Gravity has a way of imposing itself on you. You can't fight it; you just try to manage it. It means utmost faith in your equipment choice - in my case this is Michelin Pro Race tyres and Campagnolo Record brakes. Everything else is just something to sit on and enjoy the ride. My Principia REXe frame does a surprisingly good job of absorbing the bumps, despite its straight-line stiffness, aided and abetted by an Easton CT2 carbon seat post. [That's enough blatant product-placement - Ed]
The descent does have its interesting moments. Ahead of me there is a loud bang as someone's back tyre explodes. He does a remarkable job of keeping himself upright as he hurtles on to the verge and stops. I pass and detect the distinct smell of over-heated rim.
I reach the valley floor feeling a mixture of relief and trepidation, and not a little battered from my headlong descent. As always my hands ache from pumping the brake levers. The trepidation has a lot to do with what's looming up ahead: the Col Bagargui. In Sainte Engrâce we bump over the timing mat marking the first Zone d'Elimination. I note that I am more than an hour inside the cut-off time.
Ahead of the Col Bagargui is the fierce little ascent of the Côte de Larrau - it may be small but it can sure pack a punch. Just 2 km long it averages 10.5 percent. In hot weather it could have been a nightmare, but today it was a matter of gritting one's teeth and grinding it out.
At the bottom of the Col Bagargui is a sign with the profile of the climb - my advice is don't look at it. Keep your eyes firmly on the road. I made the mistake of glancing at it - it was the briefest of glances but it was enough for me to see a collection of 11's, 12's and a 13, amounting to 8.8km at an average of 9.2 percent. My triple chainset was about to get a severe workout.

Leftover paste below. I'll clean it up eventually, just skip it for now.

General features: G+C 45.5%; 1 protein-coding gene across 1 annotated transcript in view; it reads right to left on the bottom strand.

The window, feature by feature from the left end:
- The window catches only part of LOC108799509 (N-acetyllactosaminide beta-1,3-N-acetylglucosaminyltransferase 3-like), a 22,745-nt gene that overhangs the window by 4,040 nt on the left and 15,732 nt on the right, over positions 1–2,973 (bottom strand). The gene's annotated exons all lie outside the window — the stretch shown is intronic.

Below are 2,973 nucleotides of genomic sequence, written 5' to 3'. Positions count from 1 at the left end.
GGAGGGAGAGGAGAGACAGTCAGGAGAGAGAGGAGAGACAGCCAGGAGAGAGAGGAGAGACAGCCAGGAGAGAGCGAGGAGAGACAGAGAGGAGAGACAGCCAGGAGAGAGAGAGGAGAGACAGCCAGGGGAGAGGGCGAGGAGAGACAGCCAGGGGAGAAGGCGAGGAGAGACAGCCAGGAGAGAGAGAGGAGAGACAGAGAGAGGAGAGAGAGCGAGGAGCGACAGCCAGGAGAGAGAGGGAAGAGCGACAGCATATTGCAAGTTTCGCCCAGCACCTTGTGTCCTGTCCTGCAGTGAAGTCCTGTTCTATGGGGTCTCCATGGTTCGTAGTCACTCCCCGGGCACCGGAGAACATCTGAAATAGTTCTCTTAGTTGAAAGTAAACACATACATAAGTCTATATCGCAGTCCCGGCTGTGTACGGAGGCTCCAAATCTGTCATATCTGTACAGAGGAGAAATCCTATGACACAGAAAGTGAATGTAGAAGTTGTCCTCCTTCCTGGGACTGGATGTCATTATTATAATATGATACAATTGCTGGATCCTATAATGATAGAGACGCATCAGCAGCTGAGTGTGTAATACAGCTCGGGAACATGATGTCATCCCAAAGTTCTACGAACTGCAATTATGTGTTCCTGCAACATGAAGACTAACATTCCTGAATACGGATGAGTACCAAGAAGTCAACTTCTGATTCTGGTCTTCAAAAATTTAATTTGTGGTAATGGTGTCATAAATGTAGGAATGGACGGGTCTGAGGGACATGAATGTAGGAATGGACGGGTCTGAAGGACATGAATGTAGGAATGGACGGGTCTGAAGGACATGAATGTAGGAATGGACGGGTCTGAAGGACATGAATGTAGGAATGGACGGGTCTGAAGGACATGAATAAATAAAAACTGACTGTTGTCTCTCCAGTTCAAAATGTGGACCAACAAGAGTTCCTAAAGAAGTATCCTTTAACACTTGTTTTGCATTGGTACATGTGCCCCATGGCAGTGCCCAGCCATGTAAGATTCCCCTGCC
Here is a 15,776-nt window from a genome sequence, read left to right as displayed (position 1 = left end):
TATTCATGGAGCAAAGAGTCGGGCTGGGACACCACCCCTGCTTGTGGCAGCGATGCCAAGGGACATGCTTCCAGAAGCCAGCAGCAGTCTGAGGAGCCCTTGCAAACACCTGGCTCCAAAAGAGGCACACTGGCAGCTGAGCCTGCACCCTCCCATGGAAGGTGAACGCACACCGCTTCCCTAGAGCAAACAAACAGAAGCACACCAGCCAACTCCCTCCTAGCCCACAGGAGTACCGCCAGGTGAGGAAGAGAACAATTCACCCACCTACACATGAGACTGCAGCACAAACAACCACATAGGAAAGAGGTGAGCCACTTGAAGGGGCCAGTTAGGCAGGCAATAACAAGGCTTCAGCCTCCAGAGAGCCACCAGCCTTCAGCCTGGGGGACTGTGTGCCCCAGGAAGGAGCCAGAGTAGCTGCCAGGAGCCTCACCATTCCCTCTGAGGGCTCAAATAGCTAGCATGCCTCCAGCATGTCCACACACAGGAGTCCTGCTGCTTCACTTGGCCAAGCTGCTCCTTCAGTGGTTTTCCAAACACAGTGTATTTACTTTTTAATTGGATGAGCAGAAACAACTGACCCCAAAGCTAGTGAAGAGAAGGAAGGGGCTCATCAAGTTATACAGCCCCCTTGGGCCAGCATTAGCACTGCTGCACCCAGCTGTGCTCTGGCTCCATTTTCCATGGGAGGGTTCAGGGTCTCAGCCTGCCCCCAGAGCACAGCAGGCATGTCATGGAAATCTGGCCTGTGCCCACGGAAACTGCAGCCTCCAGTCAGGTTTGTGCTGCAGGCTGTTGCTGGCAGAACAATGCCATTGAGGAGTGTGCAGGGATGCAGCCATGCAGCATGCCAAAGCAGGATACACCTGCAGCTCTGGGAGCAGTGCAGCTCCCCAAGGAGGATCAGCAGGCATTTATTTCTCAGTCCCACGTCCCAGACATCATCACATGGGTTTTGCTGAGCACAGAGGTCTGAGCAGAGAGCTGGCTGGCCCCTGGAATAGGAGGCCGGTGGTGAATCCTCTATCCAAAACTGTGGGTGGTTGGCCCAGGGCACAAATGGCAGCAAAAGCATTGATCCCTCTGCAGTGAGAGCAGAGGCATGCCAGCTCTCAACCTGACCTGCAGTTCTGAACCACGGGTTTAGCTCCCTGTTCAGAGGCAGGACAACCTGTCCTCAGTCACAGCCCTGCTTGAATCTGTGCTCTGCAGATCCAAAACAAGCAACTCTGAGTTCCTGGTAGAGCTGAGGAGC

I have to admit the climb was hard; very, very hard. You watch the professionals dance their way up such climbs just about breaking sweat. It's not until you are doing it yourself that you realise that they are suffering at the limit of their strength - they are just good at not showing it. The compensation is the view, a marvellous vista of green mountains as far as the horizon.
I gain momentary relief from my toils due to a friend's misfortune. Simon Cole has been decked by a rider who stopped right in the middle of the road and clipped Simon's wheel. His cleat has detached from the shoe and is still stuck in the pedal and he has spent twenty minutes trying to lever it free. Fortunately I have just the tool and soon he is back on the road. The challenge is getting myself going again on such a steep gradient.
Near the top of the climb the scene is just like the Tour de France. Campervans and cars line the road, and a cheering crowd is urging on the riders with chants of "Allez! Allez!" Most of them seem to be friends and relatives of riders in the race, but their support was spread generously through out the peloton. At one point I struggle to regain momentum after taking a picture, and a find myself being propelled up the road by a hand on the back of my saddle.
My wife calls me on the mobile to which I am connected via an ear-plug – á la the pros. I gasp out that I have just a few hundred metres to go, and that it has been very difficult. Then I utter those words which send her into fits of laughter: "Please don't let me ever do this again." When she hangs up someone asks if I have been talking to my Directeur Sportif. I tell them, "Oui, ma femme," to their amusement.
At the Ravitaillement on the summit I spend the barest time getting my breath back, grab some food and drink and launch myself downhill. By now the great peloton has thinned out substantially and I am able to better choose my line in and out of corners.
There is a rude shock just a few kilometres down the track. I'd forgotten about the unpronounceable Col de Burdincurutcheta. Well, it is difficult to say with a mouthful of energy bar. Short but steep it holds up proceedings for a while as I re-engage climbing mode.